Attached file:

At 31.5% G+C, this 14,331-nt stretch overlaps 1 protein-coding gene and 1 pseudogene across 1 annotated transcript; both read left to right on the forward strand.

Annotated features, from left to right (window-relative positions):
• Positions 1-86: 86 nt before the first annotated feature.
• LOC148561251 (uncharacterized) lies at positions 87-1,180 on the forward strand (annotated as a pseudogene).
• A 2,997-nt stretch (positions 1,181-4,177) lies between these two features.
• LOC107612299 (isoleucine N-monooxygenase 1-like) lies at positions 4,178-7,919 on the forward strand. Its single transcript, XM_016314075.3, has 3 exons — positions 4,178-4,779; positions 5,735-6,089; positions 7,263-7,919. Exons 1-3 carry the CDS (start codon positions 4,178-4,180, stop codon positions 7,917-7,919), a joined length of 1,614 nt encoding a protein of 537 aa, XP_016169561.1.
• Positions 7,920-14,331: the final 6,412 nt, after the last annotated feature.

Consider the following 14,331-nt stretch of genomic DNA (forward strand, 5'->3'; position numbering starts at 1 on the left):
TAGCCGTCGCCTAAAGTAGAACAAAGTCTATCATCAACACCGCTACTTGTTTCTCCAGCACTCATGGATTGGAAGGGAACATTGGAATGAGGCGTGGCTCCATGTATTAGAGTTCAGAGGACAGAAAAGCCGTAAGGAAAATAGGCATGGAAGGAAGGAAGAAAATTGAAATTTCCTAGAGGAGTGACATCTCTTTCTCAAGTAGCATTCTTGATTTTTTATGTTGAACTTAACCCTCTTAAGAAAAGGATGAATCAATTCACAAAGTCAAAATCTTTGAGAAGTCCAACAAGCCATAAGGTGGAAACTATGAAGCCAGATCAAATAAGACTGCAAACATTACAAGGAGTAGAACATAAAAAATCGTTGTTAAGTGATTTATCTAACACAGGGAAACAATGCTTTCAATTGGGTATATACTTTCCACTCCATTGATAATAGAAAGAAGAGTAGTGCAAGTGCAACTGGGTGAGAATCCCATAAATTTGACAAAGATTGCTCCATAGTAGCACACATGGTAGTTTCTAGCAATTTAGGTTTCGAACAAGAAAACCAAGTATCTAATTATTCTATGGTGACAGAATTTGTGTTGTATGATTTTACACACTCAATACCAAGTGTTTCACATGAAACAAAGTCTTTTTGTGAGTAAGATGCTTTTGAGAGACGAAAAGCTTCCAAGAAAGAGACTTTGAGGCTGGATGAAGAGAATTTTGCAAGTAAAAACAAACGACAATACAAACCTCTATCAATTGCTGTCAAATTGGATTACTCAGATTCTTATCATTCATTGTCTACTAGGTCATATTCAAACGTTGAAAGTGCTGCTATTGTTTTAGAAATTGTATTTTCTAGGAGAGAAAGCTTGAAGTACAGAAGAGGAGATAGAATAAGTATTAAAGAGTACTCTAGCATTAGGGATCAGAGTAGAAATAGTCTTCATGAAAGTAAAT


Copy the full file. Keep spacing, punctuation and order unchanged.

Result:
At 31.5% G+C, this 14,331-nt stretch overlaps 1 protein-coding gene and 1 pseudogene across 1 annotated transcript; both read left to right on the forward strand.

Annotated features, from left to right (window-relative positions):
• Positions 1-86: 86 nt before the first annotated feature.
• LOC148561251 (uncharacterized) lies at positions 87-1,180 on the forward strand (annotated as a pseudogene).
• A 2,997-nt stretch (positions 1,181-4,177) lies between these two features.
• LOC107612299 (isoleucine N-monooxygenase 1-like) lies at positions 4,178-7,919 on the forward strand. Its single transcript, XM_016314075.3, has 3 exons — positions 4,178-4,779; positions 5,735-6,089; positions 7,263-7,919. Exons 1-3 carry the CDS (start codon positions 4,178-4,180, stop codon positions 7,917-7,919), a joined length of 1,614 nt encoding a protein of 537 aa, XP_016169561.1.
• Positions 7,920-14,331: the final 6,412 nt, after the last annotated feature.

Consider the following 14,331-nt stretch of genomic DNA (forward strand, 5'->3'; position numbering starts at 1 on the left):
TAGCCGTCGCCTAAAGTAGAACAAAGTCTATCATCAACACCGCTACTTGTTTCTCCAGCACTCATGGATTGGAAGGGAACATTGGAATGAGGCGTGGCTCCATGTATTAGAGTTCAGAGGACAGAAAAGCCGTAAGGAAAATAGGCATGGAAGGAAGGAAGAAAATTGAAATTTCCTAGAGGAGTGACATCTCTTTCTCAAGTAGCATTCTTGATTTTTTATGTTGAACTTAACCCTCTTAAGAAAAGGATGAATCAATTCACAAAGTCAAAATCTTTGAGAAGTCCAACAAGCCATAAGGTGGAAACTATGAAGCCAGATCAAATAAGACTGCAAACATTACAAGGAGTAGAACATAAAAAATCGTTGTTAAGTGATTTATCTAACACAGGGAAACAATGCTTTCAATTGGGTATATACTTTCCACTCCATTGATAATAGAAAGAAGAGTAGTGCAAGTGCAACTGGGTGAGAATCCCATAAATTTGACAAAGATTGCTCCATAGTAGCACACATGGTAGTTTCTAGCAATTTAGGTTTCGAACAAGAAAACCAAGTATCTAATTATTCTATGGTGACAGAATTTGTGTTGTATGATTTTACACACTCAATACCAAGTGTTTCACATGAAACAAAGTCTTTTTGTGAGTAAGATGCTTTTGAGAGACGAAAAGCTTCCAAGAAAGAGACTTTGAGGCTGGATGAAGAGAATTTTGCAAGTAAAAACAAACGACAATACAAACCTCTATCAATTGCTGTCAAATTGGATTACTCAGATTCTTATCATTCATTGTCTACTAGGTCATATTCAAACGTTGAAAGTGCTGCTATTGTTTTAGAAATTGTATTTTCTAGGAGAGAAAGCTTGAAGTACAGAAGAGGAGATAGAATAAGTATTAAAGAGTACTCTAGCATTAGGGATCAGAGTAGAAATAGTCTTCATGAAAGTAAAT